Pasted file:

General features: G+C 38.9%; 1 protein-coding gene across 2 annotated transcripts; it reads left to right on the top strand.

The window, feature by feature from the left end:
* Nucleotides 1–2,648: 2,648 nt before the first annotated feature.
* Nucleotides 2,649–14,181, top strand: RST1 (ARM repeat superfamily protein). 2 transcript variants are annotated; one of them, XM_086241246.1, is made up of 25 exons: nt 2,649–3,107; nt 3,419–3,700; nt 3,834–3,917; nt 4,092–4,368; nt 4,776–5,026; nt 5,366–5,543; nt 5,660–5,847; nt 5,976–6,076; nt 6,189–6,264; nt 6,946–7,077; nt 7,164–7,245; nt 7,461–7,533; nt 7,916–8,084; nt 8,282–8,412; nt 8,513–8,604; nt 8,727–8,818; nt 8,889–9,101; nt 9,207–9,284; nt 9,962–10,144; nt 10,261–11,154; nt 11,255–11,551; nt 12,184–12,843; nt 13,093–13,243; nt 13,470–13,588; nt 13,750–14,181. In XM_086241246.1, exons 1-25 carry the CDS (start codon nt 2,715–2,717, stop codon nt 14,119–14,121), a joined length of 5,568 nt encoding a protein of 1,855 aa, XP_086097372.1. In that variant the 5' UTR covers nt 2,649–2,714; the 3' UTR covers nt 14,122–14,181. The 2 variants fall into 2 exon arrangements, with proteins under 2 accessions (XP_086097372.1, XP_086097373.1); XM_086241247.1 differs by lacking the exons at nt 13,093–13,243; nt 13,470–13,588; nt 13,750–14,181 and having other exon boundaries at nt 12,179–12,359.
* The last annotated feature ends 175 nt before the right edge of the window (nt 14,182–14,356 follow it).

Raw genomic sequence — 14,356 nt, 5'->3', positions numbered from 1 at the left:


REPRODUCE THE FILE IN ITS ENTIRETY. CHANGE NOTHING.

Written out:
General features: G+C 38.9%; 1 protein-coding gene across 2 annotated transcripts; it reads left to right on the top strand.

The window, feature by feature from the left end:
* Nucleotides 1–2,648: 2,648 nt before the first annotated feature.
* Nucleotides 2,649–14,181, top strand: RST1 (ARM repeat superfamily protein). 2 transcript variants are annotated; one of them, XM_086241246.1, is made up of 25 exons: nt 2,649–3,107; nt 3,419–3,700; nt 3,834–3,917; nt 4,092–4,368; nt 4,776–5,026; nt 5,366–5,543; nt 5,660–5,847; nt 5,976–6,076; nt 6,189–6,264; nt 6,946–7,077; nt 7,164–7,245; nt 7,461–7,533; nt 7,916–8,084; nt 8,282–8,412; nt 8,513–8,604; nt 8,727–8,818; nt 8,889–9,101; nt 9,207–9,284; nt 9,962–10,144; nt 10,261–11,154; nt 11,255–11,551; nt 12,184–12,843; nt 13,093–13,243; nt 13,470–13,588; nt 13,750–14,181. In XM_086241246.1, exons 1-25 carry the CDS (start codon nt 2,715–2,717, stop codon nt 14,119–14,121), a joined length of 5,568 nt encoding a protein of 1,855 aa, XP_086097372.1. In that variant the 5' UTR covers nt 2,649–2,714; the 3' UTR covers nt 14,122–14,181. The 2 variants fall into 2 exon arrangements, with proteins under 2 accessions (XP_086097372.1, XP_086097373.1); XM_086241247.1 differs by lacking the exons at nt 13,093–13,243; nt 13,470–13,588; nt 13,750–14,181 and having other exon boundaries at nt 12,179–12,359.
* The last annotated feature ends 175 nt before the right edge of the window (nt 14,182–14,356 follow it).

Raw genomic sequence — 14,356 nt, 5'->3', positions numbered from 1 at the left: